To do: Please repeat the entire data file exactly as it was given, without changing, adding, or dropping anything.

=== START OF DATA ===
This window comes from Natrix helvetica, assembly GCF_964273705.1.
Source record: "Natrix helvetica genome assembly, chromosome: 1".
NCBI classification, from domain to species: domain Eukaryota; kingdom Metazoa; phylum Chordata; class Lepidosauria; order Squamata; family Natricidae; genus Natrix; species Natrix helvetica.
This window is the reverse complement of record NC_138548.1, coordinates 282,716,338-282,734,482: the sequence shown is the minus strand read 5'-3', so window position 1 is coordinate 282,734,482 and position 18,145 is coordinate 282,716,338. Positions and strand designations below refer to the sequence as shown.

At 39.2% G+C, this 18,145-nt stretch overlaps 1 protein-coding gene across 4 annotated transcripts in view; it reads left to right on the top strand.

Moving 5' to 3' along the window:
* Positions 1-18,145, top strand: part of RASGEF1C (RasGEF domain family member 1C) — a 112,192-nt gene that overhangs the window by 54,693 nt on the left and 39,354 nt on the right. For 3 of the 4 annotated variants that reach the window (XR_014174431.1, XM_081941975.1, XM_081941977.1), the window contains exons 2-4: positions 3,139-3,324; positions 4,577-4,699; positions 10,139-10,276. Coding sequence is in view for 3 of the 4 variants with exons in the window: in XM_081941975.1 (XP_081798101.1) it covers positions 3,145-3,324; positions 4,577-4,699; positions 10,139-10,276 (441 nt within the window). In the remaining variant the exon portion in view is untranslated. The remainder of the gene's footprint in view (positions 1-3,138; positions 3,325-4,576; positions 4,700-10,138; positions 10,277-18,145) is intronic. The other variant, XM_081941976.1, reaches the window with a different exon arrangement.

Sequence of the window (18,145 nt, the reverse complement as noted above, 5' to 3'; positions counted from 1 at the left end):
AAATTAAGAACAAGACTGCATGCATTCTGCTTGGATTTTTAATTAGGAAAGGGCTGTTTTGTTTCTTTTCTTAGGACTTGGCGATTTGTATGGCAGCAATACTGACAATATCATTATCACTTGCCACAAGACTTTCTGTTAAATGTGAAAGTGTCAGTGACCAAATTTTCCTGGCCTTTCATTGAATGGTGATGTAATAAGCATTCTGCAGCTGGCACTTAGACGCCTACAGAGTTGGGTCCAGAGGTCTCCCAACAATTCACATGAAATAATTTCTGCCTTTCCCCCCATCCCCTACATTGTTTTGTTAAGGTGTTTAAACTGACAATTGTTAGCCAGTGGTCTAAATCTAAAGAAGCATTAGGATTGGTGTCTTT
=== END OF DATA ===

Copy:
This window comes from Natrix helvetica, assembly GCF_964273705.1.
Source record: "Natrix helvetica genome assembly, chromosome: 1".
NCBI classification, from domain to species: domain Eukaryota; kingdom Metazoa; phylum Chordata; class Lepidosauria; order Squamata; family Natricidae; genus Natrix; species Natrix helvetica.
This window is the reverse complement of record NC_138548.1, coordinates 282,716,338-282,734,482: the sequence shown is the minus strand read 5'-3', so window position 1 is coordinate 282,734,482 and position 18,145 is coordinate 282,716,338. Positions and strand designations below refer to the sequence as shown.

At 39.2% G+C, this 18,145-nt stretch overlaps 1 protein-coding gene across 4 annotated transcripts in view; it reads left to right on the top strand.

Moving 5' to 3' along the window:
* Positions 1-18,145, top strand: part of RASGEF1C (RasGEF domain family member 1C) — a 112,192-nt gene that overhangs the window by 54,693 nt on the left and 39,354 nt on the right. For 3 of the 4 annotated variants that reach the window (XR_014174431.1, XM_081941975.1, XM_081941977.1), the window contains exons 2-4: positions 3,139-3,324; positions 4,577-4,699; positions 10,139-10,276. Coding sequence is in view for 3 of the 4 variants with exons in the window: in XM_081941975.1 (XP_081798101.1) it covers positions 3,145-3,324; positions 4,577-4,699; positions 10,139-10,276 (441 nt within the window). In the remaining variant the exon portion in view is untranslated. The remainder of the gene's footprint in view (positions 1-3,138; positions 3,325-4,576; positions 4,700-10,138; positions 10,277-18,145) is intronic. The other variant, XM_081941976.1, reaches the window with a different exon arrangement.

Sequence of the window (18,145 nt, the reverse complement as noted above, 5' to 3'; positions counted from 1 at the left end):
AAATTAAGAACAAGACTGCATGCATTCTGCTTGGATTTTTAATTAGGAAAGGGCTGTTTTGTTTCTTTTCTTAGGACTTGGCGATTTGTATGGCAGCAATACTGACAATATCATTATCACTTGCCACAAGACTTTCTGTTAAATGTGAAAGTGTCAGTGACCAAATTTTCCTGGCCTTTCATTGAATGGTGATGTAATAAGCATTCTGCAGCTGGCACTTAGACGCCTACAGAGTTGGGTCCAGAGGTCTCCCAACAATTCACATGAAATAATTTCTGCCTTTCCCCCCATCCCCTACATTGTTTTGTTAAGGTGTTTAAACTGACAATTGTTAGCCAGTGGTCTAAATCTAAAGAAGCATTAGGATTGGTGTCTTT